ATD Research found that most organizations either have or are planning to have a succession plan in their organizations and that's an increase over the data in the 2018 report.
ALEXANDRIA, Va., Aug. 25, 2022 /PRNewswire-PRWeb/ -- Half of the organizations surveyed are engaged in succession planning, and of the ones that aren't, 60 percent plan to implement it, according to ATD's Succession Planning: Preparing Organizations for the Future research report.
Reasons for adopting a succession plan included identifying and preparing future leaders (87 percent), ensuring business continuity (81 percent), and creating opportunities for future advancement (68 percent), according to the report.
When asked why their organizations didn't have a succession planning process, the top obstacle respondents cited was a lack of resources (57 percent). The next most cited barriers were lack of succession planning knowledge and skills among staff (51 percent) and lack of support from senior leadership (44 percent).
Several other key findings emerged from this research:
- While only 20 percent of respondents had a system in place for collecting information from retiring employees, organizations that did so were significantly more likely to be high performers than those that did not.
- When identifying internal candidates for succession planning, organizations were most likely to use performance reviews or nominations from senior leaders. However, those that identified candidates through in-person assessments or nominations from the talent development department were more likely to be high performers.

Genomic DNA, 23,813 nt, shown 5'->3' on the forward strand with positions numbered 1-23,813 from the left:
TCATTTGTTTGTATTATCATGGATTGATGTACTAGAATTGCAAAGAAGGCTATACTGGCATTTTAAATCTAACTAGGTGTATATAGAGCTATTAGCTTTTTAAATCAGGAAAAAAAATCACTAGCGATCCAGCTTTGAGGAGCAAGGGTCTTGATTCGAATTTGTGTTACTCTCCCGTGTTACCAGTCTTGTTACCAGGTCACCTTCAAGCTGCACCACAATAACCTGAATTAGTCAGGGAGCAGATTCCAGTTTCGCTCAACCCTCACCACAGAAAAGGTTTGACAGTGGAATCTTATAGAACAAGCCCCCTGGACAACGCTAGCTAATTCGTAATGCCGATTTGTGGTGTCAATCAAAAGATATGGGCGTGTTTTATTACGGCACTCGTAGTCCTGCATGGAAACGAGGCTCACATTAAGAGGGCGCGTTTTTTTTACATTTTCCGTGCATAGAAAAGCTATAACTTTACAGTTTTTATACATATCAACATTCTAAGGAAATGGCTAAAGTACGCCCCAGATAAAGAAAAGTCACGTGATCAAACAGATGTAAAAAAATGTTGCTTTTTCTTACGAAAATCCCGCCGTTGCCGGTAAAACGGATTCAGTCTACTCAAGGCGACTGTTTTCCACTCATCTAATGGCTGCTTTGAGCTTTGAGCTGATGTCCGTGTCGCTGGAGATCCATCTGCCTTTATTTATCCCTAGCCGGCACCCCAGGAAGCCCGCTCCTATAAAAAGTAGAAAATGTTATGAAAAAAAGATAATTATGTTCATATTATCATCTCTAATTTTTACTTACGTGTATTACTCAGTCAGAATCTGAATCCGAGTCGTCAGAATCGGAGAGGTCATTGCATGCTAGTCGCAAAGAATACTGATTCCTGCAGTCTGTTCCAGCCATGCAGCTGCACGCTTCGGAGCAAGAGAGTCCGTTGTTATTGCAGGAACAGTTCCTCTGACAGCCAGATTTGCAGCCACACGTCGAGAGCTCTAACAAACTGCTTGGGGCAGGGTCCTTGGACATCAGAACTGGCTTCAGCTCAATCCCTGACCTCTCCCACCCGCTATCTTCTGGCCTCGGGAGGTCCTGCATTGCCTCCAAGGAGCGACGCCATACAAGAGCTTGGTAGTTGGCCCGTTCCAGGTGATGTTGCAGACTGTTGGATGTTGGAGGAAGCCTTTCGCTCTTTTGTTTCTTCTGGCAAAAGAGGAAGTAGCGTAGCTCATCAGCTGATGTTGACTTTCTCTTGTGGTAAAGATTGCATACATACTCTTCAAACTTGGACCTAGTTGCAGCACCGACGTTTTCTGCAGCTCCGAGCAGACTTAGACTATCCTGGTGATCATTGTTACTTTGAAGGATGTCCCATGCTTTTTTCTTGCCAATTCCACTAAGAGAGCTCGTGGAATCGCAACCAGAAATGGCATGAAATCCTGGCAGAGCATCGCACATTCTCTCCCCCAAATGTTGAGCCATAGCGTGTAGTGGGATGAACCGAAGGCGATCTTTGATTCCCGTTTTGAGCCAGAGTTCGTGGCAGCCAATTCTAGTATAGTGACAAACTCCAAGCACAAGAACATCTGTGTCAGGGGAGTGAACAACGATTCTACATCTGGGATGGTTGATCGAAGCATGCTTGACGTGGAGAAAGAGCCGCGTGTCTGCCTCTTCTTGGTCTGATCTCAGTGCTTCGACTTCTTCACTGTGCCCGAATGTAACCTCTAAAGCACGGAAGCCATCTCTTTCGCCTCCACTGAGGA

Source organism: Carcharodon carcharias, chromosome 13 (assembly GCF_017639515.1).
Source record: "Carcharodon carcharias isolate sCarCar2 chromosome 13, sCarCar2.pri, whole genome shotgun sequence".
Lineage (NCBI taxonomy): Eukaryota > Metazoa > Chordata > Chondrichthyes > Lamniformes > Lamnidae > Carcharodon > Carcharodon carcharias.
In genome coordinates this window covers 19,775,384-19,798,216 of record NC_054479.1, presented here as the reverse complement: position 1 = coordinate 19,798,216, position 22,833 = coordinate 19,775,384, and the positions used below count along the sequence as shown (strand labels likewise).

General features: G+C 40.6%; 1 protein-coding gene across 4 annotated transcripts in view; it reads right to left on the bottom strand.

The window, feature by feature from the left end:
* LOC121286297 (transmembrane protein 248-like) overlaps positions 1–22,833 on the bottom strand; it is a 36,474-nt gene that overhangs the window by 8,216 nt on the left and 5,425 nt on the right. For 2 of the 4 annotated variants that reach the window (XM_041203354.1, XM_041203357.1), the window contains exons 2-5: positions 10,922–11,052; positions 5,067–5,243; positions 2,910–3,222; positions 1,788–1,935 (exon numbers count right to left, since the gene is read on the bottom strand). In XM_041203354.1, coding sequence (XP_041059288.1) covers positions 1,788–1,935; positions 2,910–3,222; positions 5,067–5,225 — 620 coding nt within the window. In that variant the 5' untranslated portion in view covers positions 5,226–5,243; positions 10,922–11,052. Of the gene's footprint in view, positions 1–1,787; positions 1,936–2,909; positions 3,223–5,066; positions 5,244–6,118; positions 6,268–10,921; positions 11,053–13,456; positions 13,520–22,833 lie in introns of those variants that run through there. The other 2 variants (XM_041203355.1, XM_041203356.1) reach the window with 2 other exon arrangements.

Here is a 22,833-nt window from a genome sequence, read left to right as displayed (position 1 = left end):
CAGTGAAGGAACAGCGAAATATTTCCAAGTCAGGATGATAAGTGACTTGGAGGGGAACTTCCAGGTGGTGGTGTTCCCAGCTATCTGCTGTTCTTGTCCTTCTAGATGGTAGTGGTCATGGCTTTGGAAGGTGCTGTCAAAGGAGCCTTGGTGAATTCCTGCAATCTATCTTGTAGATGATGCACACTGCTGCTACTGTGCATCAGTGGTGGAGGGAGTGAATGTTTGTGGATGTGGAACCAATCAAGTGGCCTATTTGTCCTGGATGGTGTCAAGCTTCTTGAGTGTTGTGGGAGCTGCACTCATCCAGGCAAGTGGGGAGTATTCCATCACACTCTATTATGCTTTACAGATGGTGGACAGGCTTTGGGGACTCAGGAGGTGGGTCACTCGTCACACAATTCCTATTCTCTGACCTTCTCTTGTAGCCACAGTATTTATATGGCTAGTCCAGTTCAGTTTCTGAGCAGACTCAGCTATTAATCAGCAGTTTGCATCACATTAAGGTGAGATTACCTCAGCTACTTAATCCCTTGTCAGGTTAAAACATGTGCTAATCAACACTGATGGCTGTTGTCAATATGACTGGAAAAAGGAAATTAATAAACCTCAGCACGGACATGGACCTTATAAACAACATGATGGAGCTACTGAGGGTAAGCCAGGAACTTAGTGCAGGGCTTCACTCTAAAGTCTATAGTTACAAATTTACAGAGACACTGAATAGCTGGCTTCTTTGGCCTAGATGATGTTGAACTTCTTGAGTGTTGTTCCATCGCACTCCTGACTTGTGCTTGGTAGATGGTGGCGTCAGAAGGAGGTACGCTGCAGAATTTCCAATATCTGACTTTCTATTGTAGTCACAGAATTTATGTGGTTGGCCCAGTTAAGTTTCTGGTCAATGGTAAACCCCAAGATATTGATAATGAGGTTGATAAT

- The activities used most frequently to develop internal succession candidates were mentoring and coaching (81 percent), stretch assignments (72 percent), formal learning (58 percent), and regular performance feedback (58 percent). However, organizations using custom training programs (44 percent) and job shadowing (30 percent) were significantly more likely to be high performers.
- Many organizations to a moderate extent recruited external candidates for succession (70 percent).
A free webinar on the research will take place on Tuesday, October 4 at 2 p.m. ET.
The Association for Talent Development (ATD) is the world's largest professional membership organization supporting those who develop the knowledge and skills of employees, improve performance, and help to achieve results for the organizations they serve. Established in 1943, the association was previously known as the American Society for Training & Development (ASTD).
ATD's members come from more than 100 countries and work in public and private organizations in every industry sector. ATD supports talent development professionals who gather locally in volunteer-led US chapters and international member networks and with international strategic partners.
For more information, visit td.org.
Paula Ketter, Association for Talent Development, 7036838100, [email protected]
SOURCE Association for Talent Development